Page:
*317The trial judge denied defendant’s motion to set aside the separation agreement and property settlement and the judgment by confession. Defendant appeals.

Meyressa H. Schoonmaker for plaintiff appellee.

B. Jeffrey Wood for defendant appellant.

HILL, Judge.

Defendant first argues that the trial court erred in its findings of fact and conclusions of law by disregarding uncontrovert-ed evidence that the parties stayed overnight together on two consecutive nights thereby entitling defendant to the presumption that the parties engaged in sexual intercourse. We hold that defendant is entitled to no such presumption.

The “inclination and opportunity” concept allows a presumption of adulterous sexual intercourse if adulterous inclination and opportunity are shown. 1 Lee, North Carolina Family Law, sec. 65, p. 321-22. The rule applies only to cases of alleged adultery, because adultery is an illegal act which by its very nature is difficult to prove. The problem of proof is compounded by eviden-tiary prohibitions of spouses testifying in their divorce actions about the adultery of the other, or from admitting their own adultery. See G.S. 55-10; see also G.S. 8-56. Such justification of the rule for adultery cases is nonexistent for proof of resumption of marital relations between separated spouses, an act which is not against the law but which merely breaks a contract between the spouses. The resumption of the marital relation is not inherently secretive and spouses are competent to testify about it. Accordingly, defendant’s request to extend the “inclination and opportunity” presumption to proof of resumption of the marital relation is denied.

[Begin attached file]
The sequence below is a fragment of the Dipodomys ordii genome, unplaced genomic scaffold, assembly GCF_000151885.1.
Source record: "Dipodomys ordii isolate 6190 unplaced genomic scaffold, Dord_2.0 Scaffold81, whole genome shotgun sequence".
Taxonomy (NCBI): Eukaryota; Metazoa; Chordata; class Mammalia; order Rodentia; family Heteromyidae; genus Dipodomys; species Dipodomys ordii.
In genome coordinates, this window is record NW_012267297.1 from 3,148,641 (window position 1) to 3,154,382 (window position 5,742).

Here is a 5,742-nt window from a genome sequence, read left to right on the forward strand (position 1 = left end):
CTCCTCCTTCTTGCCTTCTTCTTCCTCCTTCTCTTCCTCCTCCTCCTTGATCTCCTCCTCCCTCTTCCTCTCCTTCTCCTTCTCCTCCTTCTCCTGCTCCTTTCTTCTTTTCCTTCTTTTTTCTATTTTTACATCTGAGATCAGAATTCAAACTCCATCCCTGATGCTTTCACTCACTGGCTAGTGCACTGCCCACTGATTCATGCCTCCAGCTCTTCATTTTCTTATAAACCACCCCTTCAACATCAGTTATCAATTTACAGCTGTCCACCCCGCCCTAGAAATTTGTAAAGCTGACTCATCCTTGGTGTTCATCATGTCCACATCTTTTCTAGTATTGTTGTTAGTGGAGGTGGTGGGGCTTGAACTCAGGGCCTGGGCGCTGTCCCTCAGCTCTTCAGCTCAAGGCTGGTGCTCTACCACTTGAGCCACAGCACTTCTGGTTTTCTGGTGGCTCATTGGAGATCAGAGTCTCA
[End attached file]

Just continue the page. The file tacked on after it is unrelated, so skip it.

Defendant’s appeal, therefore, rests upon the determination of whether the parties had reconciled and resumed their marital cohabitation. “Where such a reconciliation and resumption of cohabitation has taken place, an order or separation agreement with provisions for future support and an agreement to live apart is necessarily abrogated.” Hand v. Hand, 46 N.C. App. 82, 85, 264 S.E. 2d 597, 598, disc. rev. denied, 300 N.C. 556, 270 S.E. 2d 107 (1980); Hester v. Hester, 239 N.C. 97, 79 S.E. 2d 248 (1953). When *318the evidence is conflicting, “[t]he issue of the parties’ mutual intent is an essential element in deciding whether the parties were reconciled and resumed cohabitation.” Newton v. Williams, 25 N.C. App. 527, 532, 214 S.E. 2d 285, 288 (1975).

The trial court’s fact finding reveals that defendant has failed to carry his burden of proof under any standard, as the findings disclose no evidence that either party intended to resume the marital relation and contradictory evidence as to whether an isolated incidence of sexual intercourse did take place. Where the trial judge sits as judge and juror, his findings of fact have the effect of a jury verdict and are conclusive on appeal if there is evidence to support them. Laughter v. Lambert, 11 N.C. App. 133, 136, 180 S.E. 2d 450, 452 (1971). Contradictions and discrepancies are matters to be resolved by the trier of the facts. Hand v. Hand, supra. In the case under review, there is competent evidence to support the trial court’s findings of fact which in turn support the conclusions of law. The order entered thereupon is


Chief Judge VAUGHN and Judge EAGLES concur.